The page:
Three Resources to Teach Students the Importance of Water Conservation from Conversation Station 

How do we help students understand the ways they can be more thoughtful when they turn on the tap? Through resources that highlight the many ways that water conservation today can support a brighter future! 

Conservation Station: Creating a More Resourceful World is a standards-aligned educational program that promotes energy-water literacy and conservation efforts through technology. Developed in partnership with Itron, the program features classroom activities, two virtual field trips and family resources that offer students in grades 6-9 the opportunity to explore the unexpected connections at the heart of the energy-water nexus and discover how we can all conserve water and energy at school and at home. 

Here are three of our favorite resources for teaching students about water conservation:  

1. Creating a Water Conscious Meal  

In this activity, students explore the impact of continued increases in demand, growing populations, and a rapid increase in droughts on the need for individuals to use water more responsibly. After considering their own daily water consumption, students will make predictions about the amount of water necessary for everyday tasks, including food production, and explore the amount of water necessary to produce a common meal. They will then have the opportunity to modify the meal so that its production requires less water, giving them an opportunity to discuss their own habits and where they can make simple adjustments to conserve.  

2. Quenching the Thirst of the Future 

Traditionally, fresh water has come from lakes, rivers, streams, and groundwater aquifers, but as demand increases, these traditional sources are becoming unavailable, more difficult, or expensive to develop. In this activity, students explore alternative water supplies that will be necessary to provide and maintain water, food, and energy supplies in urban environments as the population continues to increase. Using a saltwater circuit, students will collaborate and act as design engineers and will test and evaluate the efficiency of desalination prototype and compare their results with other design teams to identify and discuss ways to improve their model.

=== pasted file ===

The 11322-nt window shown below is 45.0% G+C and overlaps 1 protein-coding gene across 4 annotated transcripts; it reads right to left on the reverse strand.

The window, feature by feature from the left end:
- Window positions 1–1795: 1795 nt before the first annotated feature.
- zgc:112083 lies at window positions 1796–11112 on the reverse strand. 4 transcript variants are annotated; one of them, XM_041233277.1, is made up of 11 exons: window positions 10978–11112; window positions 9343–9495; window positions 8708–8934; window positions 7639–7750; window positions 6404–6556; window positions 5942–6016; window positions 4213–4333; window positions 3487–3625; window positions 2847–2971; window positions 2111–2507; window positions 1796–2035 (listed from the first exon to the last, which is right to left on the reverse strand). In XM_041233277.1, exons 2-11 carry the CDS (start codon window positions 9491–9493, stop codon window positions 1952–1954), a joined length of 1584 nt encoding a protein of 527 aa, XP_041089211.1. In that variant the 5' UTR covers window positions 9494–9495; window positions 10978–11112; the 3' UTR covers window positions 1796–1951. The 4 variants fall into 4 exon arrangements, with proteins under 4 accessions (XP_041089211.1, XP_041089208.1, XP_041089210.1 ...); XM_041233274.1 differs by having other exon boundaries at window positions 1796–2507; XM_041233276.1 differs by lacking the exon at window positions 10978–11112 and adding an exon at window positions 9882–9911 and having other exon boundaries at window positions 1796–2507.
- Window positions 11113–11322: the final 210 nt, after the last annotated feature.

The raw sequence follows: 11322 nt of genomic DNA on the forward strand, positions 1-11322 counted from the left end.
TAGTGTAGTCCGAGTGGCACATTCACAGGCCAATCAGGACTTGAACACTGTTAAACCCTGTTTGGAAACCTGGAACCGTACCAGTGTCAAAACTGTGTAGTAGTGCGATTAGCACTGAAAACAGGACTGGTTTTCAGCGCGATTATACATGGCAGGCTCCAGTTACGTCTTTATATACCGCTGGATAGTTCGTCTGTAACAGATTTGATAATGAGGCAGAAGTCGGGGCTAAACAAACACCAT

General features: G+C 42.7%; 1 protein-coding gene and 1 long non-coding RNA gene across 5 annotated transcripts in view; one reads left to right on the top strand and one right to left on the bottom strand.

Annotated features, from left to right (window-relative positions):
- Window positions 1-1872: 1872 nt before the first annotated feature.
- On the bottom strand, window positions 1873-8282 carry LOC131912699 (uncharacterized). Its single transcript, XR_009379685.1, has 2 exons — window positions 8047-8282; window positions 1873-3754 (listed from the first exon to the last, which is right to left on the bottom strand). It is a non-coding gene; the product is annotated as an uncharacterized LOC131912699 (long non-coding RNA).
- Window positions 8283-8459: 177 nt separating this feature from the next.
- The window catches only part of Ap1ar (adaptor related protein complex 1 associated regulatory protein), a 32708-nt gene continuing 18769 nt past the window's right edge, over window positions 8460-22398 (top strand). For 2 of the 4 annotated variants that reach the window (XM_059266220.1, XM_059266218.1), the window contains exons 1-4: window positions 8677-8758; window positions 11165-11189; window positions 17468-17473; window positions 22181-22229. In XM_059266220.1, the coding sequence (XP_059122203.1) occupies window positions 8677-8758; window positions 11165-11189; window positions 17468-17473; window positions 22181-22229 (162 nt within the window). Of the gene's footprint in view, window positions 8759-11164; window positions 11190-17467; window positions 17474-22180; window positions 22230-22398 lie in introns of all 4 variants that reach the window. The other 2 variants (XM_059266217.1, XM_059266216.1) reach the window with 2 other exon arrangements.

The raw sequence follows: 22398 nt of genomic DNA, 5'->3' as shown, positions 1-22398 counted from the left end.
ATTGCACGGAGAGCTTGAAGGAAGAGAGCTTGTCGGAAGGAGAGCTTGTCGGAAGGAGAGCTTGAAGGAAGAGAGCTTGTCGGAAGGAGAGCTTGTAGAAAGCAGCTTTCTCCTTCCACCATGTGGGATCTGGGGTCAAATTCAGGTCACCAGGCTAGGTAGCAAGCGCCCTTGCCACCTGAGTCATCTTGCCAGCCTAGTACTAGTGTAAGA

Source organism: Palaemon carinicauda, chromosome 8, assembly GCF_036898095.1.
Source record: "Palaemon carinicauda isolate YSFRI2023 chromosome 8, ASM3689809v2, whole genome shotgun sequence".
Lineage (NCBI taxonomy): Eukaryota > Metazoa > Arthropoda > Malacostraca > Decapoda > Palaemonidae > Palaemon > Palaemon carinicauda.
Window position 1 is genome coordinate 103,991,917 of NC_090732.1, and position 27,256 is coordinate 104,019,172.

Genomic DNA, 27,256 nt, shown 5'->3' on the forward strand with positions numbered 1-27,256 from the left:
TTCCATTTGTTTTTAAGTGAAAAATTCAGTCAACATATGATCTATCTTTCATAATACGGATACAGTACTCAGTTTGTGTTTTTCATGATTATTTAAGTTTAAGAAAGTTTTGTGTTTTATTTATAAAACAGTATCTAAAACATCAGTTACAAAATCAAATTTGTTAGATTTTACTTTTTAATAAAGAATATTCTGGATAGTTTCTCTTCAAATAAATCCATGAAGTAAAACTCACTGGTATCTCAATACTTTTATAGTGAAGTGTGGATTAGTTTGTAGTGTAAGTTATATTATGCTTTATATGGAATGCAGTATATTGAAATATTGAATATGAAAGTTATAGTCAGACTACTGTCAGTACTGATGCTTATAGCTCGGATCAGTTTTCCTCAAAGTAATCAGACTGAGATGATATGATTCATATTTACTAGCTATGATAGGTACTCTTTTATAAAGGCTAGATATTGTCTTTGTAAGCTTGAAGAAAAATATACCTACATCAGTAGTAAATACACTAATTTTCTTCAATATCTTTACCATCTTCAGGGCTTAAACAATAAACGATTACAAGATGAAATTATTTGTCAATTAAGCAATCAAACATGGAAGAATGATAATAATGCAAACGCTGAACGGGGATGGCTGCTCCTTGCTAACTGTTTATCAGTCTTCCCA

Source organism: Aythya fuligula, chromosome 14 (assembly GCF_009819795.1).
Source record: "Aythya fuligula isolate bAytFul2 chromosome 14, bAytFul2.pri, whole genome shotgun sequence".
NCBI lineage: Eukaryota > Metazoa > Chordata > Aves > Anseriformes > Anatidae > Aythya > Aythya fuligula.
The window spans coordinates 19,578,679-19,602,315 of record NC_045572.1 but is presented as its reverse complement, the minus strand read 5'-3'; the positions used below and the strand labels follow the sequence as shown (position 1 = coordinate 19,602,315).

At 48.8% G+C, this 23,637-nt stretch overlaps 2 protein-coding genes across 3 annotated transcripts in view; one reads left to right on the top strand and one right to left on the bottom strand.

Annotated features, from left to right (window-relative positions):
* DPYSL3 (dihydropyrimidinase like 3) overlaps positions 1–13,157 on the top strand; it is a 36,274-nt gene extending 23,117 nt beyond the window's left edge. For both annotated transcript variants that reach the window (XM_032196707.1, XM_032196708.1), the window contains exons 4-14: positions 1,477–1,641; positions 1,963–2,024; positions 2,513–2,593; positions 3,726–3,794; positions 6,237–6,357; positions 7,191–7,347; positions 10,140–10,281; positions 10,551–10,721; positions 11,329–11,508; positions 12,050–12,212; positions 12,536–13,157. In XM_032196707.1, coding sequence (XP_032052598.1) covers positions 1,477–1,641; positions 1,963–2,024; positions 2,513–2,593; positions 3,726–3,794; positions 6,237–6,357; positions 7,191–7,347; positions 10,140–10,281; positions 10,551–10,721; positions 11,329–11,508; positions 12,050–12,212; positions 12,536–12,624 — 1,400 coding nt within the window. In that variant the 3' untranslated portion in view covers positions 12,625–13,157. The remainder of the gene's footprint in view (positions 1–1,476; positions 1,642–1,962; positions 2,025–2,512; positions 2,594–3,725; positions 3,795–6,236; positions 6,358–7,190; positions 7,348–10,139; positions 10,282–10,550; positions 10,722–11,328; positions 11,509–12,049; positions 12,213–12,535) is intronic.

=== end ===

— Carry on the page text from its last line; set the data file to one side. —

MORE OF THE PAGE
3. How Much Water Does It Take? 

As consumers, we are often unaware of how much water is required to make many of the products that we buy and use every day. In this investigation, students have the opportunity to test their theories on the amount of water it takes to manufacture a list of common items by researching the manufacturing process for each item. This eye-opening experience helps students recognize that the choices we make about what we eat and goods we purchase can have a positive impact on the amount of water needed and used in production. 

As we approach World Water Day (March 22) and Earth Day (April 22), now is the time to identify engaging resources that will help students understand how to apply the principles of sustainability and conservation to their everyday lives to create habits that will have an impact well into the future. Explore additional Conservation Station resources at or in the Discovery Education Experience platform on the Conservation Station channel